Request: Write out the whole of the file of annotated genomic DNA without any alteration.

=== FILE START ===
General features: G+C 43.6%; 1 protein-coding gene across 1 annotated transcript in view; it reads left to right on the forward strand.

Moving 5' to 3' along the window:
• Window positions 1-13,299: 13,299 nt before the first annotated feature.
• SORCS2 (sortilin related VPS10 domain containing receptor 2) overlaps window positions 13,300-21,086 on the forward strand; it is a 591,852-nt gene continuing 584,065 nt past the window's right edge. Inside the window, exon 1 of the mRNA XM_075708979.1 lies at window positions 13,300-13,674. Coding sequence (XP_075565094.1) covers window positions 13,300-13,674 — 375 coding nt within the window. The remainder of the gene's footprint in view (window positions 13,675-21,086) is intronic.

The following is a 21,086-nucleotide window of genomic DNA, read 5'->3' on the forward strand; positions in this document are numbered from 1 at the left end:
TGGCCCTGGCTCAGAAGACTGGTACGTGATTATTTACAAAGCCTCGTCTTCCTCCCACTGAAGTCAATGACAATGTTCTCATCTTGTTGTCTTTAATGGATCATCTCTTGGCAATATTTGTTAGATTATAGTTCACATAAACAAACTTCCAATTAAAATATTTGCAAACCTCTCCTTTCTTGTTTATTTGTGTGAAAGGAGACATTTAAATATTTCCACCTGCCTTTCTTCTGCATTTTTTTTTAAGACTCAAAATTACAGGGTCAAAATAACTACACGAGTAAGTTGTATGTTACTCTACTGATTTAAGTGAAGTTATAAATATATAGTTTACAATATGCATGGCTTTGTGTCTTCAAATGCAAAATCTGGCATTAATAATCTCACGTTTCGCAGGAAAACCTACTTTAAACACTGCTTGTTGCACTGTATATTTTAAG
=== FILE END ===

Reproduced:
General features: G+C 43.6%; 1 protein-coding gene across 1 annotated transcript in view; it reads left to right on the forward strand.

Moving 5' to 3' along the window:
• Window positions 1-13,299: 13,299 nt before the first annotated feature.
• SORCS2 (sortilin related VPS10 domain containing receptor 2) overlaps window positions 13,300-21,086 on the forward strand; it is a 591,852-nt gene continuing 584,065 nt past the window's right edge. Inside the window, exon 1 of the mRNA XM_075708979.1 lies at window positions 13,300-13,674. Coding sequence (XP_075565094.1) covers window positions 13,300-13,674 — 375 coding nt within the window. The remainder of the gene's footprint in view (window positions 13,675-21,086) is intronic.

The following is a 21,086-nucleotide window of genomic DNA, read 5'->3' on the forward strand; positions in this document are numbered from 1 at the left end:
TGGCCCTGGCTCAGAAGACTGGTACGTGATTATTTACAAAGCCTCGTCTTCCTCCCACTGAAGTCAATGACAATGTTCTCATCTTGTTGTCTTTAATGGATCATCTCTTGGCAATATTTGTTAGATTATAGTTCACATAAACAAACTTCCAATTAAAATATTTGCAAACCTCTCCTTTCTTGTTTATTTGTGTGAAAGGAGACATTTAAATATTTCCACCTGCCTTTCTTCTGCATTTTTTTTTAAGACTCAAAATTACAGGGTCAAAATAACTACACGAGTAAGTTGTATGTTACTCTACTGATTTAAGTGAAGTTATAAATATATAGTTTACAATATGCATGGCTTTGTGTCTTCAAATGCAAAATCTGGCATTAATAATCTCACGTTTCGCAGGAAAACCTACTTTAAACACTGCTTGTTGCACTGTATATTTTAAG